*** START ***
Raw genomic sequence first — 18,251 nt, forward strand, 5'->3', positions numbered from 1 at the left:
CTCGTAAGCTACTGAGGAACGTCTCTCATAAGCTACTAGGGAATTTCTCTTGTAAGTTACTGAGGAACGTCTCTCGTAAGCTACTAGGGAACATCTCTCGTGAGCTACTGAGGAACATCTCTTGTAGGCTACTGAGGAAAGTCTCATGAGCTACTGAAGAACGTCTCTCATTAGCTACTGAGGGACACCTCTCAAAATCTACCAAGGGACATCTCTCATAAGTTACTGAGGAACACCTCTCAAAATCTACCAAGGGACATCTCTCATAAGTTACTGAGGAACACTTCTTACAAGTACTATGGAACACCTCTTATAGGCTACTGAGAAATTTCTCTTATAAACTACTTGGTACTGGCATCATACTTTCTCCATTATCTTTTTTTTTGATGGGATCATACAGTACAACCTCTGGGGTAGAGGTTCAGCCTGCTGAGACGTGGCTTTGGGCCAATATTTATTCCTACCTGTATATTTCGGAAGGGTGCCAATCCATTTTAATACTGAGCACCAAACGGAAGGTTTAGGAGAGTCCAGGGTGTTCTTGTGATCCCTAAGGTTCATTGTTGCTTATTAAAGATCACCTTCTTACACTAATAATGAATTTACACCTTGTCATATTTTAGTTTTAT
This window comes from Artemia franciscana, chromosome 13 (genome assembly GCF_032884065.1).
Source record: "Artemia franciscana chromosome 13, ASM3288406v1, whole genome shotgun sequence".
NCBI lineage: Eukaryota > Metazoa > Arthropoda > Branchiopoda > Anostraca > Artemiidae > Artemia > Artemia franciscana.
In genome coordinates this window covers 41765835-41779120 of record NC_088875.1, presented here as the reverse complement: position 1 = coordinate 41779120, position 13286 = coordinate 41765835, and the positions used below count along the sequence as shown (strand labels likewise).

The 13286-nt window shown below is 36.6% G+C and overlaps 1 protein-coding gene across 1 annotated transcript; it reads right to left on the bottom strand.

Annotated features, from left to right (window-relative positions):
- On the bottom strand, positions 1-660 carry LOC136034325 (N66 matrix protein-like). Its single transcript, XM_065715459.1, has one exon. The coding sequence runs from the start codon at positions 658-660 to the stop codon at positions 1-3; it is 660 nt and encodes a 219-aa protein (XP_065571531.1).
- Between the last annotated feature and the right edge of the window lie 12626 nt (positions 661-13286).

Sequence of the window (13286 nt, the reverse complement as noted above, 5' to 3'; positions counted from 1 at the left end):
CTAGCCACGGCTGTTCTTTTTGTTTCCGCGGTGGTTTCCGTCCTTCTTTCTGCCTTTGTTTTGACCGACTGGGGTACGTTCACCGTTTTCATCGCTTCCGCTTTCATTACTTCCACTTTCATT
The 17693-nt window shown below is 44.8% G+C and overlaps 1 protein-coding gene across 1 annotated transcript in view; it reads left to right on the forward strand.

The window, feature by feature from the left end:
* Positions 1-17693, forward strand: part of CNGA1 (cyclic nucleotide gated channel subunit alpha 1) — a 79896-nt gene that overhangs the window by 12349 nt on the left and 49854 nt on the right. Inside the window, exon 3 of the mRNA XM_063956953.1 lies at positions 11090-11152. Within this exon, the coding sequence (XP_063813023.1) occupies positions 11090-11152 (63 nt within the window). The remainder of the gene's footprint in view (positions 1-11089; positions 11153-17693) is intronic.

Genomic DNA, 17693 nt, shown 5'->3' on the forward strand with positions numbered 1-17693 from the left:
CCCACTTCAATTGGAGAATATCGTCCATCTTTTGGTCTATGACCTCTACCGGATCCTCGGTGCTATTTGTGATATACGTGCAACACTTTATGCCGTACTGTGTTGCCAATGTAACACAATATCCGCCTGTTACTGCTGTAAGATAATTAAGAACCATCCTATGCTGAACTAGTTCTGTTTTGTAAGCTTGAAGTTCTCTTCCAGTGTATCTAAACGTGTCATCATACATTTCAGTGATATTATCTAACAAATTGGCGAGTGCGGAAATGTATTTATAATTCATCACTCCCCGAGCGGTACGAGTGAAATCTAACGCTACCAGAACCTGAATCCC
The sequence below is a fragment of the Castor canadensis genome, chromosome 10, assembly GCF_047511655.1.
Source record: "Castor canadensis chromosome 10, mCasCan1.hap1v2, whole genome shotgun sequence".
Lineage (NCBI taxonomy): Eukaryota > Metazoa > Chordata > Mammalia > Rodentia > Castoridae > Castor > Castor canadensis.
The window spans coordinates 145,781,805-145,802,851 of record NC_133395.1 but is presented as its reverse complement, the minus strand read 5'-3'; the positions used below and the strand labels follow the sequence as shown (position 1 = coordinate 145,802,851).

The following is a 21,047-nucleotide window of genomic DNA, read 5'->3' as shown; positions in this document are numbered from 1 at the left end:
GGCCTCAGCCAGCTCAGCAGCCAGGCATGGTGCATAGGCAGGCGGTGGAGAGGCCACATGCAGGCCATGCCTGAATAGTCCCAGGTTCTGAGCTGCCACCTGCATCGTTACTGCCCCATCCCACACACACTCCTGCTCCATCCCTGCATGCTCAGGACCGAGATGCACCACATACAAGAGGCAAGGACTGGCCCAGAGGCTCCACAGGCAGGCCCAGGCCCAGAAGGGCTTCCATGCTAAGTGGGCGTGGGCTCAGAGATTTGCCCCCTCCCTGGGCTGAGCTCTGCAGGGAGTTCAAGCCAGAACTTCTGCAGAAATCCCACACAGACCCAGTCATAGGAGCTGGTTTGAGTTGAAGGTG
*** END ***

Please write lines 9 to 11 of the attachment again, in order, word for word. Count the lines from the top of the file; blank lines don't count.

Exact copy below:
- On the bottom strand, positions 1-660 carry LOC136034325 (N66 matrix protein-like). Its single transcript, XM_065715459.1, has one exon. The coding sequence runs from the start codon at positions 658-660 to the stop codon at positions 1-3; it is 660 nt and encodes a 219-aa protein (XP_065571531.1).
- Between the last annotated feature and the right edge of the window lie 12626 nt (positions 661-13286).

Sequence of the window (13286 nt, the reverse complement as noted above, 5' to 3'; positions counted from 1 at the left end):